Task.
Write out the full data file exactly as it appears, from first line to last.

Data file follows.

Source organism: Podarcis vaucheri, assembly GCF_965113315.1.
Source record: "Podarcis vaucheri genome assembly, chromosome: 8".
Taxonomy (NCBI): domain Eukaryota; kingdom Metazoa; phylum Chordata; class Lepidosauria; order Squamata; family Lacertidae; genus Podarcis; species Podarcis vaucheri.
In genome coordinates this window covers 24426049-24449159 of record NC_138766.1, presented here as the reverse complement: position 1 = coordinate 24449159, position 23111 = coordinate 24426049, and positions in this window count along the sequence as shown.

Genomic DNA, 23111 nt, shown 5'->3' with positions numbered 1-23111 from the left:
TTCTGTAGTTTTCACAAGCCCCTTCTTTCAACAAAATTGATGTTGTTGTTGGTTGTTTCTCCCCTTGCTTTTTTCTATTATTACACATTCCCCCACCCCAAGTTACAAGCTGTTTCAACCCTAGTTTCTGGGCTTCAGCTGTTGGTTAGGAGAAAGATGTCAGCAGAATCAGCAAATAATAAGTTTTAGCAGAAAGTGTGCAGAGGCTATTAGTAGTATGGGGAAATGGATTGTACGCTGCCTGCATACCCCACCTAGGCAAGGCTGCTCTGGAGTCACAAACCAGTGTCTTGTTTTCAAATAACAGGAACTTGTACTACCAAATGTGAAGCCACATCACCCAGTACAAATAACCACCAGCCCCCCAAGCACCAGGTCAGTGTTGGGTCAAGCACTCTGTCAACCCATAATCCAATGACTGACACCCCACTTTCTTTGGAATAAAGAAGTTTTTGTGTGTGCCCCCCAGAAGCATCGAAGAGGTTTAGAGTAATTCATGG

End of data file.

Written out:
Source organism: Podarcis vaucheri, assembly GCF_965113315.1.
Source record: "Podarcis vaucheri genome assembly, chromosome: 8".
Taxonomy (NCBI): domain Eukaryota; kingdom Metazoa; phylum Chordata; class Lepidosauria; order Squamata; family Lacertidae; genus Podarcis; species Podarcis vaucheri.
In genome coordinates this window covers 24426049-24449159 of record NC_138766.1, presented here as the reverse complement: position 1 = coordinate 24449159, position 23111 = coordinate 24426049, and positions in this window count along the sequence as shown.

Genomic DNA, 23111 nt, shown 5'->3' with positions numbered 1-23111 from the left:
TTCTGTAGTTTTCACAAGCCCCTTCTTTCAACAAAATTGATGTTGTTGTTGGTTGTTTCTCCCCTTGCTTTTTTCTATTATTACACATTCCCCCACCCCAAGTTACAAGCTGTTTCAACCCTAGTTTCTGGGCTTCAGCTGTTGGTTAGGAGAAAGATGTCAGCAGAATCAGCAAATAATAAGTTTTAGCAGAAAGTGTGCAGAGGCTATTAGTAGTATGGGGAAATGGATTGTACGCTGCCTGCATACCCCACCTAGGCAAGGCTGCTCTGGAGTCACAAACCAGTGTCTTGTTTTCAAATAACAGGAACTTGTACTACCAAATGTGAAGCCACATCACCCAGTACAAATAACCACCAGCCCCCCAAGCACCAGGTCAGTGTTGGGTCAAGCACTCTGTCAACCCATAATCCAATGACTGACACCCCACTTTCTTTGGAATAAAGAAGTTTTTGTGTGTGCCCCCCAGAAGCATCGAAGAGGTTTAGAGTAATTCATGG